As of now, the Chinese government has wholeheartedly embraced TCM as an effective treatment for COVID-19. There are currently more than 300 ongoing clinical trials examining the effects of TCM herbal treatments on patients. However, more rigorous scientific research and clinical trials are definitely needed to determine the efficacy of TCM in treating COVID-19.
The current COVID-19 pandemic and the research on TCM has reminded us that no matter how technologically advanced we become, we are still products of nature. When vaccines aren’t available or our technology fails us, we should not hesitate to turn over every rock to treat this disease.
COVID-19 está afectando actualmente a más de 8 millones de personas en todo el mundo. Si bien la propagación se ha contenido en algunos países, la falta de un tratamiento real pone a muchos pacientes en riesgo de muerte y daños a largo plazo. Aunque las personas infectadas pueden desarrollar anticuerpos y superar esta enfermedad, muchos jóvenes y mayores de edad no son capaces de defenderse.
Dado que el desarrollo de un fármaco eficaz puede tomar varios años, los científicos han estado examinando medicamentos actualmente en el mercado que podrían ser reutilizados para tratar a los pacientes de COVID-19. ¿Hay alguno que haya tenido éxito o al menos muestre potencial?
La respuesta es sí y no. En sólo una semana, tres fármacos propuestos para el tratamiento del nuevo coronavirus han cambiado de camino. La primera, la hidroxicloroquina, es un medicamento antimalárico. Fue inicialmente autorizado para el uso de emergencia por la Administración de Alimentos y Medicamentos de Estados Unidos (FDA), este medicamento ahora ha sido revocado como un tratamiento para COVID-19. La FDA ha dicho que no hay evidencia que garantice que la administración oral de hidroxicloroquina o cloroquina puede ser eficaz en el tratamiento de la enfermedad. Por otro lado, hay evidencia de que en su lugar podría plantear riesgos cardíacos para algunos pacientes.
El segundo es remdesivir, un medicamento antiviral. Este medicamento, actualmente aprobado para uso de emergencia por la FDA, ha demostrado sólo potencia moderada sin efecto estadísticamente significativo en reducir el número de muertes. Sin embargo, estudios detallados han revelado un mecanismo de acción muy específico mediante el bloqueo de la maquinaria viral a cargo de su replicación. Gilead Sciences, la empresa que hace este medicamento, está buscando maneras de hacer un version del fármaco que podría ser inhalado como un polvo o inyectado por vía subcutánea. Remdesivir se administra actualmente por vía intravenosa, ya que no se puede degradar en el hígado.
Por último, a partir del 16 de junio, la dexametasona, un medicamento corticoide, ha demostrado salvar vidas de pacientes gravemente enfermos. Esta droga ampliamente disponible y barata fue la única en un grupo de cinco tratamientos incluidos en el ensayo RECOVERY que muestran una disminución estadística del número de muertes en uno de los ensayos aleatorios más grandes del mundo. Este nuevo hallazgo se considera un gran avance y ofrece cierta esperanza, ya que este medicamento está ampliamente disponible en los estantes farmacéuticos en todo el mundo.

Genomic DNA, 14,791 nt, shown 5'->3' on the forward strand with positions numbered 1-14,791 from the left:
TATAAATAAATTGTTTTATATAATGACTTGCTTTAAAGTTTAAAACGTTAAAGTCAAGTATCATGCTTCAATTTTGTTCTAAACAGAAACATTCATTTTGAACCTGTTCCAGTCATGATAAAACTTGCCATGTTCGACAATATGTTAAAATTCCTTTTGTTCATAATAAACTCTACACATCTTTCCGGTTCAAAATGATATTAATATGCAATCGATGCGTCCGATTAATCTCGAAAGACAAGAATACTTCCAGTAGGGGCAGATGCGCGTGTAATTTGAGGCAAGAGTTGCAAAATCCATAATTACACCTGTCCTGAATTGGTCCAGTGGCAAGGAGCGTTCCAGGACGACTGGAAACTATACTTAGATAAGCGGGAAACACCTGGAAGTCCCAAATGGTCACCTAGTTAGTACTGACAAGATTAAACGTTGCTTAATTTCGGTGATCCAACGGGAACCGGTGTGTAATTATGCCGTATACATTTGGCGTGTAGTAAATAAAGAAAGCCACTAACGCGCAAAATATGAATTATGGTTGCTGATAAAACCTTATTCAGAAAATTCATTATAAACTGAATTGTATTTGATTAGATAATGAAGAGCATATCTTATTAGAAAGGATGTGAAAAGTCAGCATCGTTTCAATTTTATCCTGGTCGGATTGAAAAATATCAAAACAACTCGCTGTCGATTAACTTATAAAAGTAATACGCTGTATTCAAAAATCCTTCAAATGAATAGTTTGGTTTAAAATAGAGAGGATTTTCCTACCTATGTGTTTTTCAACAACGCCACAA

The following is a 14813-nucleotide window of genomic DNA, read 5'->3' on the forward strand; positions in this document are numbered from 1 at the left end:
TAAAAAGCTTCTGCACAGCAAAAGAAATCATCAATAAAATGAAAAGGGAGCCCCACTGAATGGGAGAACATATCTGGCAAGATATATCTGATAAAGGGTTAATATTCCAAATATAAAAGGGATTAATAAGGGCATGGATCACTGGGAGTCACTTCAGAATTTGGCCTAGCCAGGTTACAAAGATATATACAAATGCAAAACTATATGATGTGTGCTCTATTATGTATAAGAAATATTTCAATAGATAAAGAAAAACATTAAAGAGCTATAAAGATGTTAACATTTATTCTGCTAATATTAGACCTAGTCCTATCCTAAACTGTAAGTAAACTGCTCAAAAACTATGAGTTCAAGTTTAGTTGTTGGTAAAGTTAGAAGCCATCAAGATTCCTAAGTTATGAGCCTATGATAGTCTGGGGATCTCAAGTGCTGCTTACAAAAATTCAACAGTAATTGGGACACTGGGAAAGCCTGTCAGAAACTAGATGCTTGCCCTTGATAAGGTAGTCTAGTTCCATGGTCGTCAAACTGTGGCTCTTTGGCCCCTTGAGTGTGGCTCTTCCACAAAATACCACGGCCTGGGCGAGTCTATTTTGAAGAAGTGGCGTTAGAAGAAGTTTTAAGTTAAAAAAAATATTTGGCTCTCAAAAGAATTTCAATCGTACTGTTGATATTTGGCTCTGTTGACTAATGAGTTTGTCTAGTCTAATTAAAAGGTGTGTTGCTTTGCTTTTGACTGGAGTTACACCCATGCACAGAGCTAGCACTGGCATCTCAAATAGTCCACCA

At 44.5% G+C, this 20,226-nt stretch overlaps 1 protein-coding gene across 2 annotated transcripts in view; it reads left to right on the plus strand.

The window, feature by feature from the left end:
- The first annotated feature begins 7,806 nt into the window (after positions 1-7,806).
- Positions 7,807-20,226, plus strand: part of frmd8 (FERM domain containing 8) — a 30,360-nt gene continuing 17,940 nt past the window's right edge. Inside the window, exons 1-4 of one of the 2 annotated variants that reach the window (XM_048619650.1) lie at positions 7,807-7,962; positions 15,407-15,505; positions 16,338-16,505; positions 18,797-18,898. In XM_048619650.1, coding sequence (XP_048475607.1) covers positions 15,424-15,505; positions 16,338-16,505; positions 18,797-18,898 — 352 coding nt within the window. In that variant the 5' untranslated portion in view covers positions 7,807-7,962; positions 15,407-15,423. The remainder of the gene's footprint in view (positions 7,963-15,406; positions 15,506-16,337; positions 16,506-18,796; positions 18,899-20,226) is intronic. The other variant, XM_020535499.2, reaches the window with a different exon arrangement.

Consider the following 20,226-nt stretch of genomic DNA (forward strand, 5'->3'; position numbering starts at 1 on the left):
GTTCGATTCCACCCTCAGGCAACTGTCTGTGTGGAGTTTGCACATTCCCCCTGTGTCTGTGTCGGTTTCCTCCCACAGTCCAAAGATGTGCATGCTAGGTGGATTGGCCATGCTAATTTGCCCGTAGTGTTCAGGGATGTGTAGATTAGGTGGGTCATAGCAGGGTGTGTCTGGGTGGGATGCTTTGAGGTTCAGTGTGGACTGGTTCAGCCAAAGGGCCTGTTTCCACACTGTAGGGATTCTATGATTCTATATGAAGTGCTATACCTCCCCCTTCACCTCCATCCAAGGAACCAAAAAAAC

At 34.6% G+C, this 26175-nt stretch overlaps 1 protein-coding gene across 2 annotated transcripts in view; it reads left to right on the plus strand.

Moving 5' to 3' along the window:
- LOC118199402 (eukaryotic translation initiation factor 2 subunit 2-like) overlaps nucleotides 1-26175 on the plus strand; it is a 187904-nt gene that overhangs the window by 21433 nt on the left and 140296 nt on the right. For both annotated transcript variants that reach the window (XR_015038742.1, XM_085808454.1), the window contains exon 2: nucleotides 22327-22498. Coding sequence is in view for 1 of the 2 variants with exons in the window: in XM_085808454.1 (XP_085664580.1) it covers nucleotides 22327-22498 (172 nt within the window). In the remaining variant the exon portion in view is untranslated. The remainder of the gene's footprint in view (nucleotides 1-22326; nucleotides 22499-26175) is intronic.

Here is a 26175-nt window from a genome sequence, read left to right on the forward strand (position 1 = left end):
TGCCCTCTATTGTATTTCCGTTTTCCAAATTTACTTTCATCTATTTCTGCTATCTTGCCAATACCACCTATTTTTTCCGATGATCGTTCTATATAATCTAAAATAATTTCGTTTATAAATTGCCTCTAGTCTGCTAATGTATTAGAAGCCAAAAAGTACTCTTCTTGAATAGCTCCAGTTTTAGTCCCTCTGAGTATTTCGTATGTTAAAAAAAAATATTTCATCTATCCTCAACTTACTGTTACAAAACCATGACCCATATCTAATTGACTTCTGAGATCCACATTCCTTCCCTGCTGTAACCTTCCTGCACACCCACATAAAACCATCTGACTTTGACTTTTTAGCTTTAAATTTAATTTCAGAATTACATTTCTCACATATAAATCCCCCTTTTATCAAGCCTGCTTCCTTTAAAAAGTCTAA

Today's watermelon isn't what it used to be — literally. Tomatoes, wheat, corn, and most other crops grown now have been domesticated by humans over tens of thousands of years. We have artificially selected the plants we eat to taste milder and be more bountiful.
A textbook example is Brassica oleracea, a single species that includes kale, Brussels sprouts, cauliflower, broccoli, and cabbage, all through artificial selection.
The rapid domestication of crops poses a problem for people who want to understand pre-modern societies. If the Romans weren't talking about our kind of wheat when they used a word for wheat, what were they talking about? A paper published Wednesday in the journal Trends in Plant Science suggests that biologists should start looking in a surprising place: artwork.
The two Belgian co-authors argue that artwork depicting food can augment the picture that traditional methods like literature analysis and paleobotany create of past societies' diets. They term their project #ArtGenetics, and they propose that biologists, art historians, and museum-goers team up to catalogue foods spotted in artwork and compare their morphologies to what we see today.
Not every artist has embraced naturalism — recording things as they appear in front of you, true to form — so the co-authors suggest that roses be used as positive, non-food controls. We've kept good track of how they've been domesticated, and many varieties that were grown hundreds of years ago are still grown today. This way, a rose depicted naturalistically can add credibility that another plant featured in the artwork was represented as the artist saw it. Through #ArtGenetics, the co-authors hope that we can catch glimpses of premodern societies through their artists' eyes.
Life is full of tales of dogs’ remarkable homing abilities: from the movies, to books, to real-life examples such as , who traveled 2,800 miles to reunite with his family. According to , a dog's navigation isn’t just led by their nose and heart — but by Earth’s geomagnetic fields.